The great objection to the Book of Esther is that the name of God is omitted. So De Wette, who objects to all the other books of the Old Testament because of their theocratico-mythological spirit, condemns this for its want of religion. There may, however, be some force in Keil’s observation, that the writer neither wished to depict the persons whose acts he was narrating as more godly than they really were, nor to place the whole occurrence under a point of view alien to the actors and the event itself. It is quite true that the sacred writers never exaggerate; but then Keil’s statement implies a studied omission of the Divine name on the part of the author. We do not enter upon the discussion of the authorship of this Book, and cannot decide as to the relative claims of Ezra, Nehemiah, or Mordecai. If, however, the last-named be the author, as is highly probable, we cannot suppose him purposely forbearing to mention the Divine name simply for fear of making the characters depicted more godly than they really were. A more satisfactory reason for the omission is that it is a translated extract from the memoirs of the Persian king. It is very likely that Mordecai, occupying the high position he did in the Persian court, would have free access to such memoirs. Then the scene of the Book is laid in Persian dominions; we are surrounded with a Persian atmosphere, and Persian words are constantly recurring. This instinctive adoption of the fashion of the Persian court may be the reason of the singular omission. Perhaps we may conclude that this omission arose from the increasing dread of using the Divine name which was already manifested at this period of Jewish history.
The Almighty has no need to write his name in order to let us know that his wisdom and power have been controlling the march of human events. The name of God may be absent, but his power is everywhere visible. Traces of this Divine power may be noticed in the Book of Esther. We may observe Divine Omniscience anticipating threatened evil; Omnipotence thwarting the designs of a jealous favourite, defeating and overruling the plots of the wicked. We may see God’s special providence in bringing forth his chosen instruments to high places in the kingdoms “for such a time as that” at which Esther appeared.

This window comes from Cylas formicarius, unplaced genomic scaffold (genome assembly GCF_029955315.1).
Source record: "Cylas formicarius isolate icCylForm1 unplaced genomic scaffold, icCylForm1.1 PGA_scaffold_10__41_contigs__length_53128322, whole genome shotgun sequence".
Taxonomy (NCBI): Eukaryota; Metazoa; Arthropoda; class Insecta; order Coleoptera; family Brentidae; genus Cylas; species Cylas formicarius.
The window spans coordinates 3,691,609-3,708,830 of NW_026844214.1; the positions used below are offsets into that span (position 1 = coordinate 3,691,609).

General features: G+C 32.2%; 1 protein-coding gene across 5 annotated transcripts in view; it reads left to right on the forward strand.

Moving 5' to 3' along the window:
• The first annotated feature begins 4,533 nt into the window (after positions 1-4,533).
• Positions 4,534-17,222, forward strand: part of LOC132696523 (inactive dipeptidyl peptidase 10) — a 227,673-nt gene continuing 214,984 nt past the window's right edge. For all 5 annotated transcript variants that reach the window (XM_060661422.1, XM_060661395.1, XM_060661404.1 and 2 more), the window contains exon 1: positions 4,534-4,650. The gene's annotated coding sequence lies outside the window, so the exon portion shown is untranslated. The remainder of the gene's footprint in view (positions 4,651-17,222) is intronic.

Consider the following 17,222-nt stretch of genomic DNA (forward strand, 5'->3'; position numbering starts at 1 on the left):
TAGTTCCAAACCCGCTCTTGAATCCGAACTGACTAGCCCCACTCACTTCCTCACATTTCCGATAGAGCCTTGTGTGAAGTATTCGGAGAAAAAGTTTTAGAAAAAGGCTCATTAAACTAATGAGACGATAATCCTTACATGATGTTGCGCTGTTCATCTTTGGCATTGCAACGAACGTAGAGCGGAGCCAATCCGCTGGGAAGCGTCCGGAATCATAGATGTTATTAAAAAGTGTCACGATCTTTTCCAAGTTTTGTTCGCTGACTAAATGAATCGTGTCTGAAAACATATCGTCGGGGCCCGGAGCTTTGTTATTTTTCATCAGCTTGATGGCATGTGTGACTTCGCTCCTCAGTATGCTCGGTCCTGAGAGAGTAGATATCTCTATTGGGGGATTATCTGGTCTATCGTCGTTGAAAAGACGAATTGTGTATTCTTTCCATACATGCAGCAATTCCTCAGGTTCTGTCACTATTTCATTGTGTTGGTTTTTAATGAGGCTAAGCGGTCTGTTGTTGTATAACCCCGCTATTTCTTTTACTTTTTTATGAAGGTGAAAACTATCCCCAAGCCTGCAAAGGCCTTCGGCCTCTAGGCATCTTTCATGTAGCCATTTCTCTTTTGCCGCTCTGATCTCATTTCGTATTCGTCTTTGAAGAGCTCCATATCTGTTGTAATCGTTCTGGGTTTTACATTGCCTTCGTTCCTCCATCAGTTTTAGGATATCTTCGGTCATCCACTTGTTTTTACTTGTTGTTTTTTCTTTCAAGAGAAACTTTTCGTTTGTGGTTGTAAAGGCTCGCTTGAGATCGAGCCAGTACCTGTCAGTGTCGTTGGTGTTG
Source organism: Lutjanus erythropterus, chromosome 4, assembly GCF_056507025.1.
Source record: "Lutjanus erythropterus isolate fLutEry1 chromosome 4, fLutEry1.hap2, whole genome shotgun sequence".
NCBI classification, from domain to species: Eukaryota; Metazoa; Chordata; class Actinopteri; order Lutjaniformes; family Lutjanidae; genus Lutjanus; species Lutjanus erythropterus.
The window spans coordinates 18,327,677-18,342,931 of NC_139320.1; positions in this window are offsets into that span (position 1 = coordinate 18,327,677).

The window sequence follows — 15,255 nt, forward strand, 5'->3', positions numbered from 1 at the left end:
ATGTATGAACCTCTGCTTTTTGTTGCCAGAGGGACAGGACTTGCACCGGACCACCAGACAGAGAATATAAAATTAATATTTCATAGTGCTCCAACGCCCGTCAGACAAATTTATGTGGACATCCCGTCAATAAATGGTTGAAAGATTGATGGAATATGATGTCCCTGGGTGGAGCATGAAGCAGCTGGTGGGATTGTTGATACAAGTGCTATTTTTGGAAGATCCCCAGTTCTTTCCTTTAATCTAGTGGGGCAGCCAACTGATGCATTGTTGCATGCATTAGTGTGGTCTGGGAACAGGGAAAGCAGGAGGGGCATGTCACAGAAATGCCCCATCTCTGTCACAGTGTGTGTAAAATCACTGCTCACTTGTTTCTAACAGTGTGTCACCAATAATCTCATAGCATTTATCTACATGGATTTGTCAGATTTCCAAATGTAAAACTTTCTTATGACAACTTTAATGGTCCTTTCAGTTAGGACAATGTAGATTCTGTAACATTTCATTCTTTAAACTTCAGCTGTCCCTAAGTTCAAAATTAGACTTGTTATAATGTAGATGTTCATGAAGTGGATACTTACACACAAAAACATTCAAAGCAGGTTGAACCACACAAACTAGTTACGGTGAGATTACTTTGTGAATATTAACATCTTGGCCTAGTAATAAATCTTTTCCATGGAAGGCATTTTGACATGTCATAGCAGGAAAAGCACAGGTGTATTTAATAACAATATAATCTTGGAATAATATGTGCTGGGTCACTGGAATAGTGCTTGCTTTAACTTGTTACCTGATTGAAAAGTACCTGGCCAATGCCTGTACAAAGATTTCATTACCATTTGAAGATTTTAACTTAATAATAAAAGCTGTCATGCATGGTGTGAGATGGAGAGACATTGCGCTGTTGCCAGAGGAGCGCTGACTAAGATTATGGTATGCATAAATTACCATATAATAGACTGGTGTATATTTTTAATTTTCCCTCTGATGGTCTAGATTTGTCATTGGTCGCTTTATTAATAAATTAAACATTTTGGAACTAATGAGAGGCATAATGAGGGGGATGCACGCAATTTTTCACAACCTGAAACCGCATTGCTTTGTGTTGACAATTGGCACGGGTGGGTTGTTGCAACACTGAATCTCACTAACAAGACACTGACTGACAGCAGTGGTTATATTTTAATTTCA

In commencing the study of Esther it might be felt that it was itself barren for homiletic purposes, and that little help was to be expected from previous labourers. But there is more help than might be expected. Of course all the commentators have handled the Book with more or less of skill, and in more modern times Lange and Keil have brought great critical acumen to the study. The story of Esther has been “glorified by the genius of Handel and sanctified by the piety of Racine;” vividly but cursorily handled by the descriptive hand of Stanley; applied to moral uses by Dr. M‘Crie; referred to by Heeren as giving the most accurate picture of Persian customs; and expounded more at large, with that elaborateness which is characteristic of Scotch divines, in discourses by the Rev. George Lawson, Dr. Davidson, and others whose names will be given where quoted. We shall make use of all previous productions, remembering that our work is to be the homiletic expositor of the Book. Its study is interesting, and much useful material may be here found for the pulpit. Pearls lie deep; and, to the faithful and diligent seeker, pearls of Divine truth will be discovered in every part of the Divine Word. Rawlinson tells us that by the Jews this Book is called Megillath Esther, “the roll of Esther,” or, more shortly, Megillah, “the roll,” since it was always written on a separate roll, which was read through at the feast of Purim. We must carefully unwind the roll and attentively read the inscriptions in order that we may find that this Scripture too is “profitable for doctrine, for reproof, for correction, for instruction in righteousness; that the man of God may be perfect, thoroughly furnished unto all good works.” And this we shall attain if the inspiring Spirit direct in our reading, as he directed in the writing of the Book. Come then, O gracious and holy Spirit, bless our labours, and make them productive of moral enlargement.